Secure land rights for women is recognized as critical for achieving the Sustainable Development Goals (SDGs), particularly for eradicating poverty and ending hunger and gender equality (Goals 1, 2 and 5). Progress has been made in securing women’s land rights through titling, but the challenges women face require a more robust range of interventions to ensure that they can make decisions on land use and reap benefit from the land. These include more gender-equitable laws as well as training and capacity-building for women. Secure land rights uplifts the whole community and moves the world closer to realizing the SDGs.
Sustainable Development Goal 2
End hunger, achieve food security and improved nutrition, and promote sustainable agriculture.
In 2017, an estimated 821 million people were undernourished, up from 784 million in 2015. The following year, climate disasters forced an additional 29 million into acute food insecurity. Solutions to end hunger must address not only immediate needs, but also future food needs as the global population, now at 7 billion, soars to an estimated 9.7 billion people by 2050.
WRI’s Food Program conducts research and catalyzes action to help the world feed nearly 10 billion people by 2050 in a manner that advances economic development and food security while reducing the food system’s pressure on the environment, especially its climate impacts.
Published by WRI in collaboration with the World Bank, UNEP and UNDP, the landmark World Resources Report (WRR) “Creating a Sustainable Food Future” proposes a menu of solutions to sustainably feed the planet. Among them are boosting farmers’ yields (including smallholder farmers) on their existing agricultural lands (Target 2.3), increasing investment in orphan crops that would improve nutrition in Africa and Asia (Target 2.2), and improving access to resources (capacity, finance, secure tenure) to help farmers and fishers improve productivity (Target 2.3).
Combined, the menu of solutions would help the agricultural sector reduce greenhouse gas emissions by at least two-thirds from current levels and avoid further conversion of natural ecosystems (Target 2.4). And it would help farm communities become more resilient to climate change (Target 2.4).
WRI is also catalyzing action on reducing food loss and waste, a major strategy for ending hunger (Target 2.1). WRI coordinates the Food Loss and Waste Protocol, which has emerged as the global standard, and convened Champions 12.3, a global coalition of public and private sector leaders championing action. Examples include a commitment by the world’s largest rice producers to halve on-farm and near-farm rice losses by 2030, $1 billion in World Bank bonds dedicated to food loss and waste, a “FLW Solutions Accelerator” that connects financing with young entrepreneurs offering food loss and waste technology solutions in Africa and Asia, and efforts by some of the world’s largest food companies to support their suppliers in reducing near farm food losses.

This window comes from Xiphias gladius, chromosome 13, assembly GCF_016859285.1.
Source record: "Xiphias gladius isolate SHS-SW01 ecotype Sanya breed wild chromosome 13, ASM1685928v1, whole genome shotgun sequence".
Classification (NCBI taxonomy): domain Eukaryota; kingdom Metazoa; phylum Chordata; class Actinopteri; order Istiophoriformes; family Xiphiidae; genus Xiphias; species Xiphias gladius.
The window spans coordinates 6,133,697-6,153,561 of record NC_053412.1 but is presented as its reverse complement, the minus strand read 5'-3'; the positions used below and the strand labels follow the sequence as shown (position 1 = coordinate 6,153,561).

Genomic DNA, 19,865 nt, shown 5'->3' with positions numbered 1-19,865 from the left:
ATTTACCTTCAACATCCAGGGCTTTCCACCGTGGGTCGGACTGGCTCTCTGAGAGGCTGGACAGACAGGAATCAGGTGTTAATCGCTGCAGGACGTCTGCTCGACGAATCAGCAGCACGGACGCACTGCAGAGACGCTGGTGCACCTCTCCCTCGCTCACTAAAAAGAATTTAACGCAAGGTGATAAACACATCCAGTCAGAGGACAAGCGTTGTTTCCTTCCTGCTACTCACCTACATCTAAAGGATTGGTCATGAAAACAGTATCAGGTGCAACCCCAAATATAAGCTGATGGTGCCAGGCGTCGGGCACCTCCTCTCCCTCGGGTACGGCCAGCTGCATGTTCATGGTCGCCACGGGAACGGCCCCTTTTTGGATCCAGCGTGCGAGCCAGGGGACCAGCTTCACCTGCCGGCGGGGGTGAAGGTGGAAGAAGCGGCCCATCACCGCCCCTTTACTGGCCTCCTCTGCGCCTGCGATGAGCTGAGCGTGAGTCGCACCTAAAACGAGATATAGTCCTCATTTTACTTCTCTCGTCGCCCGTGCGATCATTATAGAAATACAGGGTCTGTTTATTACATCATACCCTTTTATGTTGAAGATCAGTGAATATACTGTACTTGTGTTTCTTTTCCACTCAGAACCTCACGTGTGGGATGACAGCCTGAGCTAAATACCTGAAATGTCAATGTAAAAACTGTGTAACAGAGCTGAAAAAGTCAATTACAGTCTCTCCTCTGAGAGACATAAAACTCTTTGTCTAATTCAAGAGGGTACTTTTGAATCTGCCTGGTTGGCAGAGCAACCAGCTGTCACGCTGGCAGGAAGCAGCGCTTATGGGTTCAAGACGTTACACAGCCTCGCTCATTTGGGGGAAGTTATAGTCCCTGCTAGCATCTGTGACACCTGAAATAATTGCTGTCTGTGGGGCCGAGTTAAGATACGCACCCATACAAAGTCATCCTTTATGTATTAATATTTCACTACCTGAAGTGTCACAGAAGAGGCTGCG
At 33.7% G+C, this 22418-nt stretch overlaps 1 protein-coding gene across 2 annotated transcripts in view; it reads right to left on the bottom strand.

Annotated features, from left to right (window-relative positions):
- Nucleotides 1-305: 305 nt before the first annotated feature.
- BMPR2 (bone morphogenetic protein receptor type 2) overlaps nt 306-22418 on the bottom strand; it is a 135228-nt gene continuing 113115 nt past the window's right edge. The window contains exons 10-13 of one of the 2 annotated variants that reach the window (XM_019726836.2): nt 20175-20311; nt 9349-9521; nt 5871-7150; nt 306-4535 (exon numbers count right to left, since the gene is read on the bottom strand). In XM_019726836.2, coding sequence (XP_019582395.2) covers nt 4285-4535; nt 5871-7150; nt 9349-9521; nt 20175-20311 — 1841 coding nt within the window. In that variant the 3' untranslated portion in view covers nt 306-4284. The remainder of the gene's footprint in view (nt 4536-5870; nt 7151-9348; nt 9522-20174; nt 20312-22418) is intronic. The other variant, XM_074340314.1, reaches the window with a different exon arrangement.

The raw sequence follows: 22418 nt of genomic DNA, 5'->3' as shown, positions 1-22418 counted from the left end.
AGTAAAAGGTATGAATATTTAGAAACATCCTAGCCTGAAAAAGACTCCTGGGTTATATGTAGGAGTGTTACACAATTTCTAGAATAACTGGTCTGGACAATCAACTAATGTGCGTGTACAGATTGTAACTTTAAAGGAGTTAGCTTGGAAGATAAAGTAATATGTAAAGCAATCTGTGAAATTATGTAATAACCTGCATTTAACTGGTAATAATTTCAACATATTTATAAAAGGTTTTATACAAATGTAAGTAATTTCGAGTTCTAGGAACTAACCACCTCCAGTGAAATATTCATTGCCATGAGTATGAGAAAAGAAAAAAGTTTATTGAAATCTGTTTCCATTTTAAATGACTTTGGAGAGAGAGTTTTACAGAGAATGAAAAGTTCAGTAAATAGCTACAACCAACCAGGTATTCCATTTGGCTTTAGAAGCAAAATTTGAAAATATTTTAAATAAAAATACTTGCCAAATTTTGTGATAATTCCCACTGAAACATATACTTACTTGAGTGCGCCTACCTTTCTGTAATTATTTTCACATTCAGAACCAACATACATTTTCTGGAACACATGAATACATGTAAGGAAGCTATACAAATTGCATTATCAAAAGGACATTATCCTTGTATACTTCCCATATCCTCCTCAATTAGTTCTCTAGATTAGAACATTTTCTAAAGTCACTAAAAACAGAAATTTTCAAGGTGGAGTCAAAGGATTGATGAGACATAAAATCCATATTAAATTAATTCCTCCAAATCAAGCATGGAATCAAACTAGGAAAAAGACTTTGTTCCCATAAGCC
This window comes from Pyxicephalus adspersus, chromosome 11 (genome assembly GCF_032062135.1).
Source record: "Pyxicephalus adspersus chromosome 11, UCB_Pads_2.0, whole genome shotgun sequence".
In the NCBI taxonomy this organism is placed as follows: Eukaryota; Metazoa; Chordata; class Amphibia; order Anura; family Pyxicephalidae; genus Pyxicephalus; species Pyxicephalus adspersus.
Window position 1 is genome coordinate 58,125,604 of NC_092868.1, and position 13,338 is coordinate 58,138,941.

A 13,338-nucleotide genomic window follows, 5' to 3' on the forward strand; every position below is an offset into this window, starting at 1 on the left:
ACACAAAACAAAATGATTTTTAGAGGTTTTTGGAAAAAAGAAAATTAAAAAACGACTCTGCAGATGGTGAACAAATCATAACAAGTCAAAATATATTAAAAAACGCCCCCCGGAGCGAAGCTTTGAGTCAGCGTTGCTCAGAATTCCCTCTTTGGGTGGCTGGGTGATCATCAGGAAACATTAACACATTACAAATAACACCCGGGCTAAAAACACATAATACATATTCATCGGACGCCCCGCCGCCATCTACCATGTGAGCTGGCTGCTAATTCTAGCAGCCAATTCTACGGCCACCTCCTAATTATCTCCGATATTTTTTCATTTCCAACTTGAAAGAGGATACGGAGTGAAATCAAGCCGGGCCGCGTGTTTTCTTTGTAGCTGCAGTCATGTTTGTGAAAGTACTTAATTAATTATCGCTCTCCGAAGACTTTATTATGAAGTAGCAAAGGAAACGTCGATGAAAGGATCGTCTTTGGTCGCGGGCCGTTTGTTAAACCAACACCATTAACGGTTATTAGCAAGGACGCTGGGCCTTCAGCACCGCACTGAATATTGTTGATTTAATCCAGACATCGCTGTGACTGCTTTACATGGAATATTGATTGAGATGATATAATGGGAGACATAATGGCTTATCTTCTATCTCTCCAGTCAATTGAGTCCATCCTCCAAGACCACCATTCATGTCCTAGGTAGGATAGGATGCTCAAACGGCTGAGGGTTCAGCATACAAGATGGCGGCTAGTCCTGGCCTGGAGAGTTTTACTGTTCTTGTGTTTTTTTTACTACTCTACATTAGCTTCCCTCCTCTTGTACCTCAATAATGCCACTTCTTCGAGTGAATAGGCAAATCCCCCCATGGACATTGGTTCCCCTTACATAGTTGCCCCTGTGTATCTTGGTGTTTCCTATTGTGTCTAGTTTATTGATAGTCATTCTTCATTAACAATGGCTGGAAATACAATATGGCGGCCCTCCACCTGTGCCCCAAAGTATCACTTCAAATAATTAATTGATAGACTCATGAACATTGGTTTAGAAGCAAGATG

Nearly a third of all food produced in the world goes uneaten each year, costing the global economy $940 billion and emitting 8% of planet-warming greenhouse gases. We can't afford for that to go on.
This report lays out a Global Action Agenda to reduce food loss and waste and achieve SDG Target 12.3 – action that can contribute to achieving the Paris Agreement on climate change and sustainably feeding the planet by 2050.
By 2050, nearly 10 billion people will live on the planet. Can we produce enough food sustainably? World Resources Report: Creating a Sustainable Food Future shows that it is possible – but there is no silver bullet. This report offers a five-course menu of solutions to ensure we can feed everyone without increasing emissions, fueling deforestation or exacerbating poverty. Intensive research and modeling examining the nexus of the food system, economic development, and the environment show why each of the 22 items on the menu is important and quantifies how far each solution can get us.
How can the world feed nearly 10 billion people by 2050 while also advancing economic development, protecting forests and stabilizing the climate? Technological innovations like plant-based "beef" and low-emissions rice can help.
There is a strong and compelling environment and development case to be made for securing indigenous and community lands. Securing collective land rights offers a low-cost, high-reward investment for developing country governments and their partners to meet national development objectives and the 17 Sustainable Development Goals. Securing community lands is also a cost-effective climate mitigation measure for countries when compared to other carbon capture and storage approaches.